Sounds like you've been having a very exciting time with hens, farmers, weeds, etc. Creeping buttercup comes second in nuisance value to celandine; at least you don't have to wriggle tiny little bulbils out of the ground. I hate them with a passion and there are still people who tell me how pretty they are.

elizabethm said...

Ok then. How do we buy? A real book now, that's exciting!

rachel said...

I'm with elizabethm - but this is my second time of asking. Get marketing, mountainear!

Pondside said...

I'm feeling the effects of buttercup eradication too. Were they always here, or like Scotch Broom, did some lonely colonist bring it over from home? It's a pestilence.
Last night the hens and I put on a show for anyone driving up the road - me waving, cajoling and throwing corn into the coop while the hens took their good old time, running then hiding. It was 9 pm.

her at home said...

Very real congrats on real book! Sympoathy over buttercup, please post photo as we ahve a plant here adn I have no idea what its name is, looks like what my mother used to call creeper to me but it is self sown and pops up every where unasked.As for agricultural waehter forecasts the whole population of Brittany seems to work on that sort of intuitive ancient system reinforced by short ditties re the weather!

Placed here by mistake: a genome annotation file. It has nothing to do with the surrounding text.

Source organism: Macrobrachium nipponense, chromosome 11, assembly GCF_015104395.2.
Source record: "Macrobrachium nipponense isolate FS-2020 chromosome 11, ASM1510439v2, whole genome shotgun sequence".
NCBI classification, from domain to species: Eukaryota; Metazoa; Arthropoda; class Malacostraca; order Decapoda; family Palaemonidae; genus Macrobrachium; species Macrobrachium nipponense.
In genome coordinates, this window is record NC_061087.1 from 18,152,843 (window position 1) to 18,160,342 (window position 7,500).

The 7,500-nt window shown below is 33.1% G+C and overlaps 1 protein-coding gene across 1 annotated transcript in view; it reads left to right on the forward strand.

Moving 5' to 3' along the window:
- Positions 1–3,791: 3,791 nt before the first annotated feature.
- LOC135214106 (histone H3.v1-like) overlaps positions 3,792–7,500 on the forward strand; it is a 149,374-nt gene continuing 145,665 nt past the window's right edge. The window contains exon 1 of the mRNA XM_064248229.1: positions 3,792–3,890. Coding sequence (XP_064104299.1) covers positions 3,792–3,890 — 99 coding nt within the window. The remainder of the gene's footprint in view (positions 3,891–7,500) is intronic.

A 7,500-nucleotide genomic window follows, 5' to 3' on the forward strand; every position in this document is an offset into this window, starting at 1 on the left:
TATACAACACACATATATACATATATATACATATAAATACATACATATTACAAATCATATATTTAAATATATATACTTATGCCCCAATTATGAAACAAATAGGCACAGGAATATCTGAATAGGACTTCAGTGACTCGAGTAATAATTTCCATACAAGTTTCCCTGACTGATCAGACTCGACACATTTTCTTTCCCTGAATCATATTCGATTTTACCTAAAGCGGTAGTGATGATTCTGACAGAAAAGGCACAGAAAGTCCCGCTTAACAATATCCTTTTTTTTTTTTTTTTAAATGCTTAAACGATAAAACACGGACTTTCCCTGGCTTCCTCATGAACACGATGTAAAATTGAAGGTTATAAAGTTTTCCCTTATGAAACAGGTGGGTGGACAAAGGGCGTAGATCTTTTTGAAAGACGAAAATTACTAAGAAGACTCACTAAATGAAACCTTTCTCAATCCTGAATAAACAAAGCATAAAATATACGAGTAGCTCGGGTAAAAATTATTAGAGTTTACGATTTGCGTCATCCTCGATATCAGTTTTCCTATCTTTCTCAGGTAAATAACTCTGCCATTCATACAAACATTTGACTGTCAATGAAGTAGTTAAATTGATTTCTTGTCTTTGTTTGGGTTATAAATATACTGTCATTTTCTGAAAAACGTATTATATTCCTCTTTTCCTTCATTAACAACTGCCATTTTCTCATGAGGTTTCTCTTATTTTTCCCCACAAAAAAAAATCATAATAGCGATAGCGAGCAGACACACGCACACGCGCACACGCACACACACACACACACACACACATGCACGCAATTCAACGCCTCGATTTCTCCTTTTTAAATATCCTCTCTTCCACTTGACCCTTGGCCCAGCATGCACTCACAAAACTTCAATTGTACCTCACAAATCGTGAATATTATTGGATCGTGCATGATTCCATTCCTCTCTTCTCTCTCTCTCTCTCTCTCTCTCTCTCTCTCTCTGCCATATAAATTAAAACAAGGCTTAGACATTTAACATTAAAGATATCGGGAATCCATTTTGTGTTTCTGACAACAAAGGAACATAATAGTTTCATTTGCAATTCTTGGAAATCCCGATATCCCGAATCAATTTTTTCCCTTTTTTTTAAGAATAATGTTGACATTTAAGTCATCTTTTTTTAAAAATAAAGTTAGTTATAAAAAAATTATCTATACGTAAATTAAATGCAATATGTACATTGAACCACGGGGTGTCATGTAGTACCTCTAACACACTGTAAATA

Kirsty.a said...

Congratulations on the book. Lovely to see the word 'gloaming' - much underused, I feel

Wipso said...

You have lots to share today. Good luck with the eggs [do show and tell], hope you conquer the buttercups and of course I wish you all the very best with the book launch.
A x

Chris Stovell said...

I love that story about the moon on its back. Beautiful post as ever and many congratulations on the real book. Are you going to give us some details?

Twiglet said...

We defo need a full blog on that book and purchasing details!!

Anonymous said...

asawtuI do enjoy reading this blog - most of the time. However, as one whose family has lived in Trelystan for generations I sometimes find the witty little digs at our traditions and way of life a little irksome. It sadly serves to remind me why we are often suspicious of incomers who enjoy mocking us, albeit gently, just to beef out their own self importance.

MBNAD woman said...

Well done on the book.

I made the roasted rhubarb tart last weekend. Yum. Diolch yn fawr.

Mad x

mountainear said...

Hello anonymous - thank you for your comment. I'm glad you enjoy reading 'most of the time' but a little saddened that you think that some of my observations and comments are 'digs' and mocking in tone.

Being mocking, hurtful or condescending is not on my agenda.

Yes, I'm an incomer - and moving here to this very special place and living amongst some of the finest people one can find, I deem as a privilege.

Next time you're hereabouts, call in - I expect you know exactly where we are. I'd very much like to hear about the Trelystan you know and have known for generations.

hand-knitted muesli said...

Ha I may be 'wise beyond my years' but there are still weeds in my new garden, including one particularly evil weed that I will have to 'bag' before digging out!